Change search
CiteExportLink to record
Permanent link

Direct link
Cite
Citation style
  • apa
  • harvard1
  • ieee
  • modern-language-association-8th-edition
  • vancouver
  • Other style
More styles
Language
  • de-DE
  • en-GB
  • en-US
  • fi-FI
  • nn-NO
  • nn-NB
  • sv-SE
  • Other locale
More languages
Output format
  • html
  • text
  • asciidoc
  • rtf
Using flipped classroom, peer discussion, and just-in-time teaching to increase learning in a programming course
Luleå University of Technology, Department of Computer Science, Electrical and Space Engineering, Computer Science.
2016 (English)In: 2015 IEEE Frontiers in Education Conference: FIE 2015, El Paso, TX 21-24 Oct. 2015, Piscataway, NJ: IEEE Communications Society, 2016Conference paper, Published paper (Refereed)
Abstract [en]

In this paper we report on an experiment conducted in an attempt to improve further the learning environment in a basic campus course on Object-Oriented Programming and Design given to first-year engineering students studying Computer Science and Engineering. This course has for years had the same traditional set-up that is common also in other engineering schools around the world including lectures, mandatory programming assignments, and a final written exam. What we did was to substitute the lectures for in-class sessions based on a variant of the teaching method known as 'flipping the classroom' combined with certain elements of Peer Discussion and Just-in-time teaching. To make all this work, we introduced a web-based MOOC tool into the course. To be able to investigate the quantitative effects of our experiment, we had an experiment class consisting of 70 students taking the course in this new way and a control class of 57 students taking the course in the traditional way. On the final written exam, which was identical for the two classes and marked the same way, 81% of the students in the experiment class passed compared to 60% in the control class. Moreover, the share of students passing with good grades was 58% in the experiment class compared to 32% in the control class. So, not only did the share of students passing the course increase by a third, but also the share of students passing with good grades almost doubled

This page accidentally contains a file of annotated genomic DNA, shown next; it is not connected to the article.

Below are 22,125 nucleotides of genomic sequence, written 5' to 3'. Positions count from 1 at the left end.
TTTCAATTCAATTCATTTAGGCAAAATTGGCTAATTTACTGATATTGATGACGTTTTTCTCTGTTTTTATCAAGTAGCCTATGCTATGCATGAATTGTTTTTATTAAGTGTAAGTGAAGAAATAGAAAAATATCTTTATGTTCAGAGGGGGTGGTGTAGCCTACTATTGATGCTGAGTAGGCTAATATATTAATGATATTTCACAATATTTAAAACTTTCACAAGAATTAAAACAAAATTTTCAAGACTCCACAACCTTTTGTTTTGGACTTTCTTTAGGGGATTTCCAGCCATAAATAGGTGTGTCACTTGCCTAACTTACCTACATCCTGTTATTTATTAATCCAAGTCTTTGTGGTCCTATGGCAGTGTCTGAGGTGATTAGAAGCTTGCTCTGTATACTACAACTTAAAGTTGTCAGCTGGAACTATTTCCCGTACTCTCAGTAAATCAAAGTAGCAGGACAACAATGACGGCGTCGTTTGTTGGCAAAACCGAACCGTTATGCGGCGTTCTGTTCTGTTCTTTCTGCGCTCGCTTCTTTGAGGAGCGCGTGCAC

Place, publisher, year, edition, pages
Piscataway, NJ: IEEE Communications Society, 2016.
Series
Frontiers in Education Conference. Conference Proceedings, ISSN 1539-4565
National Category
Computer Sciences
Research subject
Dependable Communication and Computation Systems
Identifiers
URN: urn:nbn:se:ltu:diva-31906DOI: 10.1109/FIE.2015.7344221Scopus ID: 2-s2.0-84960435626Local ID: 63af7b96-1799-4553-92a9-1a1a550cd0f4ISBN: 978-1-4799-8454-1 (electronic)OAI: oai:DiVA.org:ltu-31906DiVA, id: diva2:1005140
Conference
Frontiers in Education Conference : 21/10/2015 - 24/10/2015
Note

Validerad; 2016; Nivå 1; 20160321 (andbra)

Available from: 2016-09-30 Created: 2016-09-30 Last updated: 2018-07-10Bibliographically approved

Open Access in DiVA

No full text in DiVA

Other links

Publisher's full textScopus

Authority records BETA

Jonsson, Håkan

Search in DiVA

By author/editor
Jonsson, Håkan
By organisation
Computer Science
Computer Sciences

Search outside of DiVA

GoogleGoogle Scholar

doi
isbn
urn-nbn

Altmetric score

doi
isbn
urn-nbn
Total: 480 hits
CiteExportLink to record
Permanent link

Direct link
Cite
Citation style
  • apa
  • harvard1
  • ieee
  • modern-language-association-8th-edition
  • vancouver
  • Other style
More styles
Language
  • de-DE
  • en-GB
  • en-US
  • fi-FI
  • nn-NO
  • nn-NB
  • sv-SE
  • Other locale
More languages
Output format
  • html
  • text
  • asciidoc
  • rtf